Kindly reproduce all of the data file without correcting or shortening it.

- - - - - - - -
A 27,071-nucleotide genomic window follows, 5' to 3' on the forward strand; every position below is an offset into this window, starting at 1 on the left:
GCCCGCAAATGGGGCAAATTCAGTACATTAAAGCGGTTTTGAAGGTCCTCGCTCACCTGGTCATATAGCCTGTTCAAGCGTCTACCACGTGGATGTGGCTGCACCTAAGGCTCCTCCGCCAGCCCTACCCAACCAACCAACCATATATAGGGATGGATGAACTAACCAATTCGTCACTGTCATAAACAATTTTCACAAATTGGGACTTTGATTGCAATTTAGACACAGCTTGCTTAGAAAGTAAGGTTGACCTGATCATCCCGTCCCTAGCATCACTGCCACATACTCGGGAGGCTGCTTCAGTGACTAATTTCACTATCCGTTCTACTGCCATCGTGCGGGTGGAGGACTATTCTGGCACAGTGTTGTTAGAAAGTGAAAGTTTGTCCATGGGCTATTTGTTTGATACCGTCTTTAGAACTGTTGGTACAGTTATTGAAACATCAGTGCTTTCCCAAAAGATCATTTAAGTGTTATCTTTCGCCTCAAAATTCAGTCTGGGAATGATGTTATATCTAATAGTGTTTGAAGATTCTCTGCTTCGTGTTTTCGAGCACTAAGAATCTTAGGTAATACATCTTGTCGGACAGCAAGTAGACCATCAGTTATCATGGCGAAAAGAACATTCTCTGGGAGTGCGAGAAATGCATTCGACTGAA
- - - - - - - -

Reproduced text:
A 27,071-nucleotide genomic window follows, 5' to 3' on the forward strand; every position below is an offset into this window, starting at 1 on the left:
GCCCGCAAATGGGGCAAATTCAGTACATTAAAGCGGTTTTGAAGGTCCTCGCTCACCTGGTCATATAGCCTGTTCAAGCGTCTACCACGTGGATGTGGCTGCACCTAAGGCTCCTCCGCCAGCCCTACCCAACCAACCAACCATATATAGGGATGGATGAACTAACCAATTCGTCACTGTCATAAACAATTTTCACAAATTGGGACTTTGATTGCAATTTAGACACAGCTTGCTTAGAAAGTAAGGTTGACCTGATCATCCCGTCCCTAGCATCACTGCCACATACTCGGGAGGCTGCTTCAGTGACTAATTTCACTATCCGTTCTACTGCCATCGTGCGGGTGGAGGACTATTCTGGCACAGTGTTGTTAGAAAGTGAAAGTTTGTCCATGGGCTATTTGTTTGATACCGTCTTTAGAACTGTTGGTACAGTTATTGAAACATCAGTGCTTTCCCAAAAGATCATTTAAGTGTTATCTTTCGCCTCAAAATTCAGTCTGGGAATGATGTTATATCTAATAGTGTTTGAAGATTCTCTGCTTCGTGTTTTCGAGCACTAAGAATCTTAGGTAATACATCTTGTCGGACAGCAAGTAGACCATCAGTTATCATGGCGAAAAGAACATTCTCTGGGAGTGCGAGAAATGCATTCGACTGAA